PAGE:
The Editorial Executive Committee welcomes letters, which should be less than 250 words. Before a decision to publish is made, letters which refer to a published article may be sent to the author for a response. Any letter may be sent to an expert for comment. When letters are published, they are usually accompanied in the same issue by their responses or comments. The Committee screens out discourteous, inaccurate or libellous statements. The letters are sub-edited before publication. Authors are required to declare any conflicts of interest. The Committee's decision on publication is final.
Letter to the editor
Editor, – We would like to thank Professor Katelaris and Dr Smith for their timely article on the misleading label of iodine allergy (Aust Prescr 2009;32:125-8). This, as the authors indicate, is a marked source of anxiety for patients who need contrast media scanning.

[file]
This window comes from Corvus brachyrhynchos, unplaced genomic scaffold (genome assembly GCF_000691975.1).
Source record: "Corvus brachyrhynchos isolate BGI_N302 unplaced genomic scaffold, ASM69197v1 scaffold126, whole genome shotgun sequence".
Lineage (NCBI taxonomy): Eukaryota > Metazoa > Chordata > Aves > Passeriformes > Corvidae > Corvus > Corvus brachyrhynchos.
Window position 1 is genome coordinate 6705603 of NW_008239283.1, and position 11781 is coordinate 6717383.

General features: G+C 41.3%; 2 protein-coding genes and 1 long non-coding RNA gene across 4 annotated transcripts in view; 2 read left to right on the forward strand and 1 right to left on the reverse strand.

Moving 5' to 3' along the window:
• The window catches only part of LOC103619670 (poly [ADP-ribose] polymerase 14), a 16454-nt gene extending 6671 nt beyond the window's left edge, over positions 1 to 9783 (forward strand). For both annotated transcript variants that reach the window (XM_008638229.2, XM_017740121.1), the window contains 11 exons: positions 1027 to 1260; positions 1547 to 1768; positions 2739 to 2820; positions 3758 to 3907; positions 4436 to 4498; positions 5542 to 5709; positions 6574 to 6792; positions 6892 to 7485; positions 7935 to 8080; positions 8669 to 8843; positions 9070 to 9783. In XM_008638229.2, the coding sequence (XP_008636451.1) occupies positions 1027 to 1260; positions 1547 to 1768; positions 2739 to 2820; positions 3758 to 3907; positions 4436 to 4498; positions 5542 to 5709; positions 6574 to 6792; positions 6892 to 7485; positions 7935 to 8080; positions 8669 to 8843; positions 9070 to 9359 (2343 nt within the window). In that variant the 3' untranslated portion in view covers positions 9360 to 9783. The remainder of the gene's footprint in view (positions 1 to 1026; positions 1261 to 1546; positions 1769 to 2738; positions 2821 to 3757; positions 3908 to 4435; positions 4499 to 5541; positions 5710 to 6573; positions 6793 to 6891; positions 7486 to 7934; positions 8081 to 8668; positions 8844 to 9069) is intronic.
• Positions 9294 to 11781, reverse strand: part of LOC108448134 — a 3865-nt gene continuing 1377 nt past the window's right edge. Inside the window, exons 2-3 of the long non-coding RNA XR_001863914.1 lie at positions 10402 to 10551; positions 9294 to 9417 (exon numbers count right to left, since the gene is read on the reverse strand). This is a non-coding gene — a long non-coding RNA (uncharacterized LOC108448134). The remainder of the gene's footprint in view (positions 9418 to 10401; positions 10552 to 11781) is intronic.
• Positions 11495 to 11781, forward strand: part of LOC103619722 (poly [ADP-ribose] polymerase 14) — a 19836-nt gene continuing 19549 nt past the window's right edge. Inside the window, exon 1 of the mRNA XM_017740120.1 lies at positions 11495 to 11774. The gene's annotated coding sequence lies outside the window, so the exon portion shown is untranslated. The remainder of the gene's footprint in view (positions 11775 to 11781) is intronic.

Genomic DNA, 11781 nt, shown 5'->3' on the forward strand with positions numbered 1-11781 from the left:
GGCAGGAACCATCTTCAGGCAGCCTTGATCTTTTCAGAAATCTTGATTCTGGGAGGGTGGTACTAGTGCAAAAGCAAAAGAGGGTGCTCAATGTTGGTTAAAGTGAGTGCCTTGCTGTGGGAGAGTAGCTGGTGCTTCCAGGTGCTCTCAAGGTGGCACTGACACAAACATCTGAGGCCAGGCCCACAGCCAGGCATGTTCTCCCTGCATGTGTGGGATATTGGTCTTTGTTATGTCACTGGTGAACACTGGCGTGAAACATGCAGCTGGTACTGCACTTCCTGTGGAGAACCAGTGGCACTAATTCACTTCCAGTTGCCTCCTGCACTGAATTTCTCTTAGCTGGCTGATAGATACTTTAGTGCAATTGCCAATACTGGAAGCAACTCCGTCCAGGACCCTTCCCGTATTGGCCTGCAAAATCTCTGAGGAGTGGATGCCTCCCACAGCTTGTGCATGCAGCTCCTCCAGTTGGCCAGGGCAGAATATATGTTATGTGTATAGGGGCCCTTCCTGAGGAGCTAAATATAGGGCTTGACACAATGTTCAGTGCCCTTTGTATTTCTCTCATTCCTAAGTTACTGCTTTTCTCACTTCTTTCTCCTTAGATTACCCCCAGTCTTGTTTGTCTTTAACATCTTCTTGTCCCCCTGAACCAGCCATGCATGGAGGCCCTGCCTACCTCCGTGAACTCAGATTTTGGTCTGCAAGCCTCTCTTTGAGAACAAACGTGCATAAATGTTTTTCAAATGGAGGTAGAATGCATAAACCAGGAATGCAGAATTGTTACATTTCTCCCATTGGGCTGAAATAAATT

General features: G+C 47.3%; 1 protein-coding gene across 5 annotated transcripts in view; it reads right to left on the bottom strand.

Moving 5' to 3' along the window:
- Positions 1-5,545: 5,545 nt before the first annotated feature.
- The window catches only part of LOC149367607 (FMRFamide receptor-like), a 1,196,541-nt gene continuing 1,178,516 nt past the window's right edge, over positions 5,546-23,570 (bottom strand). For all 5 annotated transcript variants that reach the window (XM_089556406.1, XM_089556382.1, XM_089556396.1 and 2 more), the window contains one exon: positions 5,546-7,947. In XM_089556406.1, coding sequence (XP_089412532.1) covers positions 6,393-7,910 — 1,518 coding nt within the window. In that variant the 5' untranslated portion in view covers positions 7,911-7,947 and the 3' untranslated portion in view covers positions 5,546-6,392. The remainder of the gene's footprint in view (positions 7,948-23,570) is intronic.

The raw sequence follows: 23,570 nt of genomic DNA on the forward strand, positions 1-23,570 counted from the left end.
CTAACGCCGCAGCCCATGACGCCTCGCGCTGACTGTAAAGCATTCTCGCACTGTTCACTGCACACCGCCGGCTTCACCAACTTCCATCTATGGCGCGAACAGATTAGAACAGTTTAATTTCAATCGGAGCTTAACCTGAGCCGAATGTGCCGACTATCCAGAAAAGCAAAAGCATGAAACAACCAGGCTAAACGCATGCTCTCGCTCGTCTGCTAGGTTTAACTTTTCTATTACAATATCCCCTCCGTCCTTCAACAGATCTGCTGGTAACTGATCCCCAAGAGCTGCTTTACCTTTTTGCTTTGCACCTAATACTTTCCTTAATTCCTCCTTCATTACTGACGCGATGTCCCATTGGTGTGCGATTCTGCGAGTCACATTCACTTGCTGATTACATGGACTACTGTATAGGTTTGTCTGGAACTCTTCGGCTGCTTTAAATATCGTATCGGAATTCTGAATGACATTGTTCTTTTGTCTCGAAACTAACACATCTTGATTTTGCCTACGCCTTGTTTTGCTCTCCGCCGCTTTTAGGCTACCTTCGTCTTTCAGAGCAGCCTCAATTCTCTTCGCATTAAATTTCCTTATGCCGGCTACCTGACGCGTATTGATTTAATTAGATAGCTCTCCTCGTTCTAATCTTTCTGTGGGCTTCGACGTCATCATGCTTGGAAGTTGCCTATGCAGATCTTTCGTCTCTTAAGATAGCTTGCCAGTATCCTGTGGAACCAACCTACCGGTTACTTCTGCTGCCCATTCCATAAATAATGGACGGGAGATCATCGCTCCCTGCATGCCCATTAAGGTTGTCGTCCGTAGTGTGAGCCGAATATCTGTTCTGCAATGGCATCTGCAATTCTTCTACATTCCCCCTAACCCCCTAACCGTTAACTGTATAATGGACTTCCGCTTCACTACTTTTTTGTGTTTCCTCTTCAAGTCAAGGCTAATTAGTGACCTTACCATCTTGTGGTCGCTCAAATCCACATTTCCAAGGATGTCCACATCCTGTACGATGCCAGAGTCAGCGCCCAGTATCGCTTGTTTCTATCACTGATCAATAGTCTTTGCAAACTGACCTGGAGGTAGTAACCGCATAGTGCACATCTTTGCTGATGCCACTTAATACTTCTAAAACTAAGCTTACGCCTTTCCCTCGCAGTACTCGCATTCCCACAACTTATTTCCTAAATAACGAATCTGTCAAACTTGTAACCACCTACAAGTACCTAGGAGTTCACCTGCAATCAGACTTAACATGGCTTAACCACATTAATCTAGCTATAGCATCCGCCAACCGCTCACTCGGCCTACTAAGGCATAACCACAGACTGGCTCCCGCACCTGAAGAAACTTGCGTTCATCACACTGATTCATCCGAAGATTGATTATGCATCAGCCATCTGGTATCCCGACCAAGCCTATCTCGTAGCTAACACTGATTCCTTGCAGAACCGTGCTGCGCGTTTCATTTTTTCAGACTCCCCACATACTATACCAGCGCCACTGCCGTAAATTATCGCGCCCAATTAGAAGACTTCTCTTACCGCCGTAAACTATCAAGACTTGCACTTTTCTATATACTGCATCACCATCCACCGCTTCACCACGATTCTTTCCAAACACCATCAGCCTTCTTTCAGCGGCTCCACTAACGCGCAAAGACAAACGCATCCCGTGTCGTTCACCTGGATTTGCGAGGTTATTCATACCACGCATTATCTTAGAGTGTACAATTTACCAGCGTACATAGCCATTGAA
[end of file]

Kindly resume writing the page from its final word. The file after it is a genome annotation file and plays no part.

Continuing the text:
We have also noted similar anxieties in patients who are potential candidates for the use of radioactive iodine (I-131) for the treatment of hyperthyroidism and thyroid cancer.
For patients who have a history of seafood or contrast sensitivity we arrange intravenous access as a precaution. However, in over 3000 administrations of oral high-dose radioactive iodine for thyroid cancer, we have not encountered any significant allergic phenomena.
We therefore feel that patients with seafood or contrast allergy can be reassured that this will not occur with low-or high-dose radioactive iodine.
Radiation Oncologist and Executive Director
Cancer Care Services, Royal Brisbane and Women's Hospital
Robin Mortimer AO
Senior Endocrinologist, Royal Brisbane and Women's Hospital, and Senior Director, Office of Health and Medical Research